together with results of previous experiments that demonstrate the specificity of F95 for citrullinated but not
native proteins (ref. 33, and Cantaert T: unpublished
observations), these data confirm that the RA-specific
targets recognized by F95 in synovium are intracellular
citrullinated proteins. We also demonstrated that the
RA-specific intracellular staining with the F95 antibody
correlates strongly with the data obtained with the rabbit
anticitrulline pAb.
In contrast to the RA specificity of the intracell-
ular staining, F95 also stained extracellular citrullinated
proteins that are not RA specific. These observations are
consistent with findings of a recent study using different
phage display antibodies and purified human ACPAs
(49) as well as with our findings on deiminated fibrin
using an antibody recognizing chemically modified citrulline epitopes independently of the amino acid context
(20). The detection of different synovial deiminated
proteins, some of which are RA specific, by distinct
antibodies is not contradictory but rather indicates that
not only citrulline, but also neighboring amino acids,
determine the specific epitopes recognized by the different anticitrulline antibodies, mimicking the in vivo situation with ACPAs (16). Of interest, the extracellular
versus intracellular localization of deiminated antigens
may be of crucial importance since it was demonstrated
that the abundant extracellular presence usually leads to
B cell tolerance, whereas intracellular localization as
such may be sufficient to convert a tolerogenic self
antigen into a potent autoimmunogen (50). Biochemical
studies are ongoing to determine if the RA-specific
intracellular citrullinated proteins are distinct intracellular molecules or rather epitopes processed from deiminated extracellular proteins such as fibrin.
Considering the presence of several deiminated
proteins in RA synovium (18,20,24,26), we continued to
investigate the repeated finding that only the intracellular citrullinated proteins described in the present study
are highly specific for RA synovium (20,26,27). In sharp
contrast to iNOS, we demonstrated that both the number of samples containing PAD-2 and the degree of
PAD-2 expression were significantly higher in RA than
in control synovium and that intracellular citrullinated
proteins colocalized with the citrullinating enzyme
PAD-2. However, it should be taken into account that
not the mere presence, but also the activation, of PAD-2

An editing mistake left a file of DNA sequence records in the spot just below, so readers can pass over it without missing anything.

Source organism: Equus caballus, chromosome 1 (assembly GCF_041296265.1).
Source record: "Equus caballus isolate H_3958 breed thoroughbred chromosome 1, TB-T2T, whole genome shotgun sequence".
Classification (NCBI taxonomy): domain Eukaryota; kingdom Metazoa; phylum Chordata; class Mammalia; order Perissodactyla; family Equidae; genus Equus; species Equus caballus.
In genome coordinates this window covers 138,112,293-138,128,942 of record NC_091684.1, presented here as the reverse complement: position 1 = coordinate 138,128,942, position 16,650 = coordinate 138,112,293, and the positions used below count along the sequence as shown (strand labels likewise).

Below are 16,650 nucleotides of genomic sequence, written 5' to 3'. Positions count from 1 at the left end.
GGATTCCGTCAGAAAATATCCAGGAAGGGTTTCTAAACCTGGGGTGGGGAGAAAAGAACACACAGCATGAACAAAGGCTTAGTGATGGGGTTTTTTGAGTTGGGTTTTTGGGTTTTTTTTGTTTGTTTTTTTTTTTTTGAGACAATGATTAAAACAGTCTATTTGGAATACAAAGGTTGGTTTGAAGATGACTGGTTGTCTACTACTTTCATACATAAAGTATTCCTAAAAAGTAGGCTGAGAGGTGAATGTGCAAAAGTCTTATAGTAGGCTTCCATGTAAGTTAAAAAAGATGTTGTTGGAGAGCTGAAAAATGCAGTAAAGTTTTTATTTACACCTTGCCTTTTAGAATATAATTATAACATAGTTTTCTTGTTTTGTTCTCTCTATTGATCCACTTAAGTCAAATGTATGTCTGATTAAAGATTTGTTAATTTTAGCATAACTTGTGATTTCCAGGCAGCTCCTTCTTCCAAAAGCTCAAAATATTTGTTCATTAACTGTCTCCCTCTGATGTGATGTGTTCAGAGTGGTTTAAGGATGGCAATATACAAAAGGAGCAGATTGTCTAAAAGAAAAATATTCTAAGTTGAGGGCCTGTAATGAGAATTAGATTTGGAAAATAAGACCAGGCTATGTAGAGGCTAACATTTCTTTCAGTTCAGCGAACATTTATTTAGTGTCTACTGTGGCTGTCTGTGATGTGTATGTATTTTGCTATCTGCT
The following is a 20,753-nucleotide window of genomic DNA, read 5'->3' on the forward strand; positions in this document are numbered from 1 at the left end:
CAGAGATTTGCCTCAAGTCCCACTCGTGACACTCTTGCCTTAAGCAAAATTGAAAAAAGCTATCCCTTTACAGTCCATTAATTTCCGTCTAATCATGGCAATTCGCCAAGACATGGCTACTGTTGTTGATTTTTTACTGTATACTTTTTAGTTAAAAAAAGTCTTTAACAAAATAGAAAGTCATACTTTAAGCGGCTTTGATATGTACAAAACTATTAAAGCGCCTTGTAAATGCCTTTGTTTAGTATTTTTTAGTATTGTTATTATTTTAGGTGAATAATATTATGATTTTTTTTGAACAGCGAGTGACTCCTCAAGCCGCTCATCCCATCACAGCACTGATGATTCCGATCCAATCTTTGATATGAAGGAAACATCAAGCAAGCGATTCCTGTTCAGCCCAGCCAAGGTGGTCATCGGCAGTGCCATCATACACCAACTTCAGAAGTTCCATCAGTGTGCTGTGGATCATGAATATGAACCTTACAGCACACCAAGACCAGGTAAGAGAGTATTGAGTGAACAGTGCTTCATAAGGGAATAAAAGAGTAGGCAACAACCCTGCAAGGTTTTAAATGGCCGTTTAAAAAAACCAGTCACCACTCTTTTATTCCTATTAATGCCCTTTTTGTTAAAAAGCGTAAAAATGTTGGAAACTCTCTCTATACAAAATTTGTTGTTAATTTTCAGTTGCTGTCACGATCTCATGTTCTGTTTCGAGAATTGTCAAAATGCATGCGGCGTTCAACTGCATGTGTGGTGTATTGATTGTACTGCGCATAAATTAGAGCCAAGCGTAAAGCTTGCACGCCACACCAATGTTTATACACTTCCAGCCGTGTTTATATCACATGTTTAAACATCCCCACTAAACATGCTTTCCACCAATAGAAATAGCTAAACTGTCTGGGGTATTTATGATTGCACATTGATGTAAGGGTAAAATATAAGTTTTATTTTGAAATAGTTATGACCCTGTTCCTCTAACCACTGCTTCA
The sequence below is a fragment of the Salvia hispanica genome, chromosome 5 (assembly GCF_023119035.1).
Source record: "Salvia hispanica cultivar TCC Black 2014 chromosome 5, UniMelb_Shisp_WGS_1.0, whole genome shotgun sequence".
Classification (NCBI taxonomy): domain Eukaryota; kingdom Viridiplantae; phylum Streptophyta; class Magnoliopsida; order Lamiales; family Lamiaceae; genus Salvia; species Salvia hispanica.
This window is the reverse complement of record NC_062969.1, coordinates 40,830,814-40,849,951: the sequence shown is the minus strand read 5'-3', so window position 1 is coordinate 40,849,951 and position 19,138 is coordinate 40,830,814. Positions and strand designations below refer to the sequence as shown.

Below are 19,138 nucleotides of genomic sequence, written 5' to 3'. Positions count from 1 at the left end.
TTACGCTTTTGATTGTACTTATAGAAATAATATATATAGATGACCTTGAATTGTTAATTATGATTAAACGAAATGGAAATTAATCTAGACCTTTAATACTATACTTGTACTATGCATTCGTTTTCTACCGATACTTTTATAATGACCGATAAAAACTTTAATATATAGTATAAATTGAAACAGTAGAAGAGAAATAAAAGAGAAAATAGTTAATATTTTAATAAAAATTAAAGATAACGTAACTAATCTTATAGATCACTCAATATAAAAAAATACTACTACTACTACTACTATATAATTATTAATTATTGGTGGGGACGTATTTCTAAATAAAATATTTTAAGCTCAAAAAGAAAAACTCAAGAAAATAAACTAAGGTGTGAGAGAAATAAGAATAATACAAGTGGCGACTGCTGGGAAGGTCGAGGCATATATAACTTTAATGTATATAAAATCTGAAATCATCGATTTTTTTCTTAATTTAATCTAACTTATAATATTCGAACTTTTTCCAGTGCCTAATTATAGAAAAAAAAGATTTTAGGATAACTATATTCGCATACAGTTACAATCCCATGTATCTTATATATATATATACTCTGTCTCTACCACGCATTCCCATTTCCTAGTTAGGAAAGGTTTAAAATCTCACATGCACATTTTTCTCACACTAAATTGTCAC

is pathophysiologically relevant, as illustrated by the fact
that not all PAD-2–positive cells contained citrullinated
proteins in RA synovium and that PAD-2 was also found
in some control samples. Studies are being conducted to
assess whether this is related to programmed cell death,
as demonstrated in vitro (25,28,29), or to other mechanisms leading to the increase of the intracellular calcium
levels needed for the activation of the citrullinating
PADI enzymes in human RA synovium.
Of interest, the presence of not only PAD-2, but
also PAD-4, was previously demonstrated in human
synovial tissue, and both subtypes were also found in SF
mononuclear cells (29,36). However, the association
between functional haplotypes of PADI4 and RA remains controversial (40,51–53). Furthermore, in contrast
to PAD-2, the PAD-4 protein was extensively distributed
throughout RA synovium, did not colocalize selectively
with intracellular citrullinated proteins, and was also
found in OA synovium (54). It would be interesting to
assess if PAD-2 and PAD-4 have different cellular
origins, synovial localization, and substrate specificities
in the joint, and if this relates to the difference between
the RA specificity of intracellular citrullinated proteins
and the more ubiquitous presence of other deiminated
proteins in synovium.
Besides the RA specificity and the link with the
distinct presence of PAD-2 in RA synovium, the higher
ACPA titers in synovial intracellular citrullinated
protein–positive versus intracellular citrullinated
protein–negative patients is a third major argument
provided by this study for the pathophysiologic importance of these distinct proteins. The relevance of this
finding is emphasized by several facts. First, previous
studies failed to demonstrate a link between ACPAs and
non–RA-specific citrullinated proteins, including fibrin
(20,49). Second, our findings indicated that the presence
of intracellular citrullinated proteins is independent of
the degree of synovial inflammation and that the demonstrated link with ACPAs is thus not merely a secondary phenomenon due to higher ACPA levels leading to
enhanced inflammation. Third, the link between ACPAs
and intracellular citrullinated proteins was related to the
presence of the HLA–DR SE, corresponding with increasing evidence of an interaction between the
HLA–DR genetic background and anticitrullinated protein reactivity (42–45). Finally, the relationship between
intracellular citrullinated proteins and ACPAs was
stronger locally in SF than systemically in serum, with
higher SF than serum ACPA levels in intracellular
citrullinated protein–positive but not intracellular citrullinated protein–negative joints. Since this cannot be fully
explained by immobilization of ACPAs by complex
formation with citrullinated targets in the joints, these
data are consistent with the previous demonstration of
local ACPA production (14,49) and also suggest that this
could be driven by specific synovial deiminated proteins.
In conclusion, the present results indicate the
RA-specific presence in synovium of intracellular citrullinated proteins, which is, at least partially, related to the
distinct presence of the citrullinating PAD-2 enzyme.
Additionally, the association of synovial intracellular
citrullinated proteins with systemic and local ACPA
levels provides direct evidence for the pathophysiologic
relevance of these proteins as RA-specific antigenic
targets of the humoral autoimmune process in vivo.
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arginine, arthritisspecific, pathophysiological, humoral, peptidyl, autoimmunity, relevant, antigenic, deiminase, determinants, protein, colocalizing, intracellular, citrullinated, synovial, rheumatoid